What does a mortgage surveyor look for

What is a Mortgage Valuation?

A mortgage survey is a real estate survey that reveals a wealth of information about potential problems. It is the valuation of the property you would like to purchase. Other real estate surveys reveal different levels of information.

What a Mortgage Surveyor look for?

When applying for a mortgage loan, your lender will commission for a property valuation. The valuation is done to determine whether the property being purchased will be adequate security for the loan requested. The report also advises the lender of any significant defects that could affect the value of the property in the coming years.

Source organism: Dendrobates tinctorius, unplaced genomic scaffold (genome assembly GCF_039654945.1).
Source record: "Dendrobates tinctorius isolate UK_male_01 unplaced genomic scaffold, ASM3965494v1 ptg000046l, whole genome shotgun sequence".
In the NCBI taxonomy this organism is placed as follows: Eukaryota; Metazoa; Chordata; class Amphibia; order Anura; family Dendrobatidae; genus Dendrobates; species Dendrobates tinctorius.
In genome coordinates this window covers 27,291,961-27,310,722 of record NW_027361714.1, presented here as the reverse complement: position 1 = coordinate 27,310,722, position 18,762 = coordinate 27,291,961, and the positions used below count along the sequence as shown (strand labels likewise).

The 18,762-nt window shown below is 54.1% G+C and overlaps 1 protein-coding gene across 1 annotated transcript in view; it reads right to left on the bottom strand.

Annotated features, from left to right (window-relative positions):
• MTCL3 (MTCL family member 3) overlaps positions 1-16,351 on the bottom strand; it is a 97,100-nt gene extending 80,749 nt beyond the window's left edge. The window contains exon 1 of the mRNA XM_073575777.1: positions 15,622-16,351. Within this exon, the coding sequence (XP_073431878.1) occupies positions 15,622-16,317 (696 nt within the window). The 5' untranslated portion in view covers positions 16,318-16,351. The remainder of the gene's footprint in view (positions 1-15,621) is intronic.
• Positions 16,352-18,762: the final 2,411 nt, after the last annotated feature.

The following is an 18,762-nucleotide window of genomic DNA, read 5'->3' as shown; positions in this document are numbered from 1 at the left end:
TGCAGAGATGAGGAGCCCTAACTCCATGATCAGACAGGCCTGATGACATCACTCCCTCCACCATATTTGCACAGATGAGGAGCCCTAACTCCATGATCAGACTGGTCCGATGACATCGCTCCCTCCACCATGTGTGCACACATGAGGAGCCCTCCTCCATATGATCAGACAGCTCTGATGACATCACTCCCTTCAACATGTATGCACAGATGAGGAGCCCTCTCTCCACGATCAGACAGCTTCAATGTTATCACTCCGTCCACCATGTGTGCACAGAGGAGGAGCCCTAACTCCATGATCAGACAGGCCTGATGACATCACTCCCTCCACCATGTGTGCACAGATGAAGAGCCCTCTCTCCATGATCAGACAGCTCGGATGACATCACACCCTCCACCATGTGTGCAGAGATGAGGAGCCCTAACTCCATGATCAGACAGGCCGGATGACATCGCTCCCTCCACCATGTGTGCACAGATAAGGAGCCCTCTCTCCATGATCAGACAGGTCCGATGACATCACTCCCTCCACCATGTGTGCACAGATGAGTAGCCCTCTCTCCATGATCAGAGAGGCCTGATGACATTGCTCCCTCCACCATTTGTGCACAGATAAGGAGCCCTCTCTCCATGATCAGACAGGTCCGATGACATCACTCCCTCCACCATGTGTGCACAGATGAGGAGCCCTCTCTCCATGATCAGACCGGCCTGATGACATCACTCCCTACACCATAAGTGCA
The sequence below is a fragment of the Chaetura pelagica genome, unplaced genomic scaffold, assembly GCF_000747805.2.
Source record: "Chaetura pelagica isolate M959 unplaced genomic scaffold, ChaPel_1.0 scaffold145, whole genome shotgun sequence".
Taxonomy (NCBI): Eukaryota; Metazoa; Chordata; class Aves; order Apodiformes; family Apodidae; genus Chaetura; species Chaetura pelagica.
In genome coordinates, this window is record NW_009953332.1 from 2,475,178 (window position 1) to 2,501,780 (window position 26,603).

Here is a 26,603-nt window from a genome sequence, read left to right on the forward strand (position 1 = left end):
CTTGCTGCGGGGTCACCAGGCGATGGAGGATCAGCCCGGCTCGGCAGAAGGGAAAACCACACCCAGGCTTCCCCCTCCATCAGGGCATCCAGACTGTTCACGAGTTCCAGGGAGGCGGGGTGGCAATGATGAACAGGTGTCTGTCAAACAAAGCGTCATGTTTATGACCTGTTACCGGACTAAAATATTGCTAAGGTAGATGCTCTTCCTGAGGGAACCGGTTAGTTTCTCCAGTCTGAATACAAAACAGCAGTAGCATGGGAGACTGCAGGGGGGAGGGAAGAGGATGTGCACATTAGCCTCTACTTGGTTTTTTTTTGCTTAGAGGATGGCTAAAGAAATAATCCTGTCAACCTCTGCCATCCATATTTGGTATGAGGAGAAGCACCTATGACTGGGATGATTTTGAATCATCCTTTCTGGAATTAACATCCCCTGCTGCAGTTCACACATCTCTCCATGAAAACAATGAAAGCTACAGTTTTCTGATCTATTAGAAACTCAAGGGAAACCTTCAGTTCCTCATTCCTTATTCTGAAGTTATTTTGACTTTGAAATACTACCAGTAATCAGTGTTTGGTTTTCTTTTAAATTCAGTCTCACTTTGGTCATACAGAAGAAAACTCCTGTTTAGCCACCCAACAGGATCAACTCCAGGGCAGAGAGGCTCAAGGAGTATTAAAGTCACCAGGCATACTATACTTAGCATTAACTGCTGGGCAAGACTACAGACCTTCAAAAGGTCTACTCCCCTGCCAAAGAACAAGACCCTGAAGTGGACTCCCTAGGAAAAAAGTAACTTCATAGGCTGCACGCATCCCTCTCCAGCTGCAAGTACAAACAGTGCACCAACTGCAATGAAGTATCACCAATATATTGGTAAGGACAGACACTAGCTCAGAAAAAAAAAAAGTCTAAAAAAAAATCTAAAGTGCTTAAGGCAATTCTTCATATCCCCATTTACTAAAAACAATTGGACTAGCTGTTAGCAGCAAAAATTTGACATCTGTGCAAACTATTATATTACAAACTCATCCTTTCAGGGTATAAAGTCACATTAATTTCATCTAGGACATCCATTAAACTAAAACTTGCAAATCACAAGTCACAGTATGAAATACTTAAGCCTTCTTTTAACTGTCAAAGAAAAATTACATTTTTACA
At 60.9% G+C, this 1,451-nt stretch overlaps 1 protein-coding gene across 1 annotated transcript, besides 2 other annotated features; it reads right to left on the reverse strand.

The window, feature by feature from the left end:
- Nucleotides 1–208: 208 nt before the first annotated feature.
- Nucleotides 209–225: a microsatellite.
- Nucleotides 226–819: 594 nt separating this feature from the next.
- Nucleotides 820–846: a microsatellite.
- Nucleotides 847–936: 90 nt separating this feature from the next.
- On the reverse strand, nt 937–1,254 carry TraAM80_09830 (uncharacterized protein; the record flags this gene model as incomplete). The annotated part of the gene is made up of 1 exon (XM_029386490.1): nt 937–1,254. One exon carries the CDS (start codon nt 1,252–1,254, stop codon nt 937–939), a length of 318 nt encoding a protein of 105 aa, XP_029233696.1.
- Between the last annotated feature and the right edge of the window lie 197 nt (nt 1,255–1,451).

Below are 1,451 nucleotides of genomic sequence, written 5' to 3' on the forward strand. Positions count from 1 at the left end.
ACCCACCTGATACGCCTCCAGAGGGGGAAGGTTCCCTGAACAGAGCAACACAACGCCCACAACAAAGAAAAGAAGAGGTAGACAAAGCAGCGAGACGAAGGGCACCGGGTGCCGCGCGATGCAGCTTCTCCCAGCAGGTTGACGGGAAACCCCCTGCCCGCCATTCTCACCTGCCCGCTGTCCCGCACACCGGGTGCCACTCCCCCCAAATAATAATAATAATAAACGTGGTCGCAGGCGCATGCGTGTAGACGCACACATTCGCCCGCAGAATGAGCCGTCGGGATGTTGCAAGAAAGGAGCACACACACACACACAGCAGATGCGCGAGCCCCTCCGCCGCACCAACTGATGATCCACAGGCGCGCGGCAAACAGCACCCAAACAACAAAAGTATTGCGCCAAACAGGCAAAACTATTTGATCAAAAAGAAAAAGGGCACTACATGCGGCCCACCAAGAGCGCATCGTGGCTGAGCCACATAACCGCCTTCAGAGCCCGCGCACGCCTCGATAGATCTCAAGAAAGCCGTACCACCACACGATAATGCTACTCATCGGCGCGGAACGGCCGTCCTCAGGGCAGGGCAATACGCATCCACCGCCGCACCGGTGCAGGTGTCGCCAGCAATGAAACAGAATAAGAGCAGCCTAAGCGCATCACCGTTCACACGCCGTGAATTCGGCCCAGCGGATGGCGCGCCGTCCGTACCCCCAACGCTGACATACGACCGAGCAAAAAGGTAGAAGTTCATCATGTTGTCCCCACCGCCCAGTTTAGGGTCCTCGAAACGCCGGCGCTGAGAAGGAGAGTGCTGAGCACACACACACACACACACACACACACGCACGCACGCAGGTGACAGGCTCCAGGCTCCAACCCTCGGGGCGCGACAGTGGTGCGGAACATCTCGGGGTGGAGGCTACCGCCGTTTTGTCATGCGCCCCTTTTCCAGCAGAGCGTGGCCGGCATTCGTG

Mortgage valuations take approximately 15 to 30 minutes. They are brief and give non-comprehensive information about the condition of your property. The valuation is primarily for the benefit of the lender. Therefore, they make sure the value of the property is worth the risk of investing.

Mortgage lenders send valuation experts to assess the property to determine if it is worth the amount you are negotiating and if the loan needs to be mortgaged. These range from a drive-by assessment to more detailed real estate inspections.

Please note that the evaluators are only interested in matters that may affect the protection of mortgage lenders. Mortgage valuations do not have to reveal structural problems. The lender should know that the loan can be charged.

Although you may pay for the report, it is unlikely that they will give you a copy. Yet the property may have problems, but this will not appear in the appraisal report. We, therefore, urge all users to conduct their own independent investigations and to discuss them further with investigators.

How much does a mortgage valuation cost?